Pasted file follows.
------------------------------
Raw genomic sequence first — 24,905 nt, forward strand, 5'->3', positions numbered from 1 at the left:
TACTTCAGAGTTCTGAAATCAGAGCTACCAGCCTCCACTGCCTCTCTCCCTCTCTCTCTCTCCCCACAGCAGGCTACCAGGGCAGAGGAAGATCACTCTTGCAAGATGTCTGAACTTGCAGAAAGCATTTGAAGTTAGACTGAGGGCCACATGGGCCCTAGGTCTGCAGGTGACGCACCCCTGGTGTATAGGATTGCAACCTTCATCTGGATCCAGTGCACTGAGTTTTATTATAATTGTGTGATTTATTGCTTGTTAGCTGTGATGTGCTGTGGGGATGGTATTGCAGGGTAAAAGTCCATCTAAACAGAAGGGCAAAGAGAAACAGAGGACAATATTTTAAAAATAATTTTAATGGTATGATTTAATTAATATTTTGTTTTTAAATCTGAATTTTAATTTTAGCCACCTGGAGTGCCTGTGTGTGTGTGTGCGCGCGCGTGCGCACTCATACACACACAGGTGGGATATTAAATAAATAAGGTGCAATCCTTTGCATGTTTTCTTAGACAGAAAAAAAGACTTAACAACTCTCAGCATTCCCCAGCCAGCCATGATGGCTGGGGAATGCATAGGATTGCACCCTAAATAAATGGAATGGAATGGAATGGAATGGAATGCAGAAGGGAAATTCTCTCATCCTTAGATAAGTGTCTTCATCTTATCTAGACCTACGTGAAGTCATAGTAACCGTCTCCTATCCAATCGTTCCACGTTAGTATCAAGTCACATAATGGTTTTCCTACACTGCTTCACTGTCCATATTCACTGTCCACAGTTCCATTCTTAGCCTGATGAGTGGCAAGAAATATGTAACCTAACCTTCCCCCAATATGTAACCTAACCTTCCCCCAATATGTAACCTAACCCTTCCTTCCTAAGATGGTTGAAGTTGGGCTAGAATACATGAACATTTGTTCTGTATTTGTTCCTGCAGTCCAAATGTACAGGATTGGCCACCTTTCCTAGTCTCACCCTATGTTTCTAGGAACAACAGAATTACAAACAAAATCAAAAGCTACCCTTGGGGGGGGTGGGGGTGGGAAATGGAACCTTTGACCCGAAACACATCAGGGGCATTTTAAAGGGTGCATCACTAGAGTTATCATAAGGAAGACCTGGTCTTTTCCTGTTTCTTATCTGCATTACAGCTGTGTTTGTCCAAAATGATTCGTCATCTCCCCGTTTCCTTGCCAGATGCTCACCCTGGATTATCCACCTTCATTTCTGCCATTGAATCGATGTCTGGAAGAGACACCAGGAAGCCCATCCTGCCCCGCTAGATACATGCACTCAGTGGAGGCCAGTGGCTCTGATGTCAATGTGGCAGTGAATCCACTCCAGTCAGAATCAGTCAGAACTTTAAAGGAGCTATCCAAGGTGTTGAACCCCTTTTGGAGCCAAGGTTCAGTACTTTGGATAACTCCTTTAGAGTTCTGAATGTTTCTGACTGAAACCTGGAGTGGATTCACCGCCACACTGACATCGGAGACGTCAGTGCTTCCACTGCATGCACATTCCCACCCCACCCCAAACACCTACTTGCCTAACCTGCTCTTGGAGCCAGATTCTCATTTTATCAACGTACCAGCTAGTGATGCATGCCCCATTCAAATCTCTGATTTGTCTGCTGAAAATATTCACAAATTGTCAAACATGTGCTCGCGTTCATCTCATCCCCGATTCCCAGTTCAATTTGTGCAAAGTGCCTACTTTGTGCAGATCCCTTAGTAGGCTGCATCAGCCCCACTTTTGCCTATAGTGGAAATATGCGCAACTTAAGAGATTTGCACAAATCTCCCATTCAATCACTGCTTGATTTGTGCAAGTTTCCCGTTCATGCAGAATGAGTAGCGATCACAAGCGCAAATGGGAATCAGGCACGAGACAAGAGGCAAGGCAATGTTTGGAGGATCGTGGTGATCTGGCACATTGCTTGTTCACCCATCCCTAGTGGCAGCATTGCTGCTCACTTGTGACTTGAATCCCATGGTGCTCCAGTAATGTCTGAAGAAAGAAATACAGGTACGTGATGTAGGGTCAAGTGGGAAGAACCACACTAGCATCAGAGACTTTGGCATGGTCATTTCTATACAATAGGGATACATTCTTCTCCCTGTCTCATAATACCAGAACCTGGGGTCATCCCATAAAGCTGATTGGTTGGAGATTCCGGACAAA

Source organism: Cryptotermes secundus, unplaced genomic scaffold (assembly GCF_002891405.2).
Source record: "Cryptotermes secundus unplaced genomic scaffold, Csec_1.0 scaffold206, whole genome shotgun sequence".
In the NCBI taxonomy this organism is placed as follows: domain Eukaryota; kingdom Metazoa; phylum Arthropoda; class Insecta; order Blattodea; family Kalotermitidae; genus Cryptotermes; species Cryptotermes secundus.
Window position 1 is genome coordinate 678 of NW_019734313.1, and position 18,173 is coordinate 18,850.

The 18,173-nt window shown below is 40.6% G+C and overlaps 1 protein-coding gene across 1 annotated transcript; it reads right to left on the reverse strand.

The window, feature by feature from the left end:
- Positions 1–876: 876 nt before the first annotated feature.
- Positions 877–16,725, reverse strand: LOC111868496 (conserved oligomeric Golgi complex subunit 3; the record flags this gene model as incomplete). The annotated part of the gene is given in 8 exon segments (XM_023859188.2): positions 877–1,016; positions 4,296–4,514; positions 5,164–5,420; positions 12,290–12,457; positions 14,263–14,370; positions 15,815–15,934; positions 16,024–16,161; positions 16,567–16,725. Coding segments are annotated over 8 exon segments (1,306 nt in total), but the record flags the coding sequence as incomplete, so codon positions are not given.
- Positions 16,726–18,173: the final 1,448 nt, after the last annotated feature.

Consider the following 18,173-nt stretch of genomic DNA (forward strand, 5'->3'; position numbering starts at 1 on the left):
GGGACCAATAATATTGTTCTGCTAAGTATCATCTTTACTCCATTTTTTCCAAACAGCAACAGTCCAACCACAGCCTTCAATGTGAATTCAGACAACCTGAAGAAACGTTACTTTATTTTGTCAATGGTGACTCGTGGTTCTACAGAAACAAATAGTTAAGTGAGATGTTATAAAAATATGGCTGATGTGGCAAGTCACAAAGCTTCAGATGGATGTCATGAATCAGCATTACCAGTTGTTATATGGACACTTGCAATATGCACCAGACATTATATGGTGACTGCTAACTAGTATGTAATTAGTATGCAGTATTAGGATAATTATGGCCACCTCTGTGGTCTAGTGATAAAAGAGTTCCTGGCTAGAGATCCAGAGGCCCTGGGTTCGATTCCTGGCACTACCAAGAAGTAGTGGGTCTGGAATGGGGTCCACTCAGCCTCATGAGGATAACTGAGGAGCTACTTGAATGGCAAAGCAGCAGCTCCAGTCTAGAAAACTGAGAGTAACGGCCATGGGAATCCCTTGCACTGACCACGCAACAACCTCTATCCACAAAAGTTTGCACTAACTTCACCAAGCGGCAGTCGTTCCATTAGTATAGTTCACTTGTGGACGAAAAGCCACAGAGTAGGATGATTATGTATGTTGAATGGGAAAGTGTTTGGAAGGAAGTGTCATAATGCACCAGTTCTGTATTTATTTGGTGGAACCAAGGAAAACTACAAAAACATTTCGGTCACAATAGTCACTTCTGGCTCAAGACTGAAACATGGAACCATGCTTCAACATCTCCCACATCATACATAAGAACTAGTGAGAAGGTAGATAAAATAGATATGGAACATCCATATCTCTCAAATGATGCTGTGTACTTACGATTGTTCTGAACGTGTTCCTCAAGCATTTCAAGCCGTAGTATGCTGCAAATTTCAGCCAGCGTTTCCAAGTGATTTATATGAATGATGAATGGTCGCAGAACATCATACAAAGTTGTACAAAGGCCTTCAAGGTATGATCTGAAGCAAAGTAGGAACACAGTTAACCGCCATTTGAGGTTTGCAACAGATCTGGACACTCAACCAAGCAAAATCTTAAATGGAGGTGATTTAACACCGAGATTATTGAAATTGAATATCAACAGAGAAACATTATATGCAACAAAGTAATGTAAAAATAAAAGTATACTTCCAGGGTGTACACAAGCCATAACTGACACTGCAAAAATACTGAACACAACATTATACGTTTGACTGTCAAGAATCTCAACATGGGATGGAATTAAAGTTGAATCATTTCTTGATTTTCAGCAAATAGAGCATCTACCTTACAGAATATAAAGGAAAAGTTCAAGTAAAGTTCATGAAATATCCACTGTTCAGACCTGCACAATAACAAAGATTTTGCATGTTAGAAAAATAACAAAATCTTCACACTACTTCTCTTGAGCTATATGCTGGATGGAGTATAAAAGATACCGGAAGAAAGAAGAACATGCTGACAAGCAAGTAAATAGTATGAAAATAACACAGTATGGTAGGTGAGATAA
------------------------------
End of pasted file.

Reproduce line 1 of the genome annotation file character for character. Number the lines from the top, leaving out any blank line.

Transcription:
Raw genomic sequence first — 24,905 nt, forward strand, 5'->3', positions numbered from 1 at the left: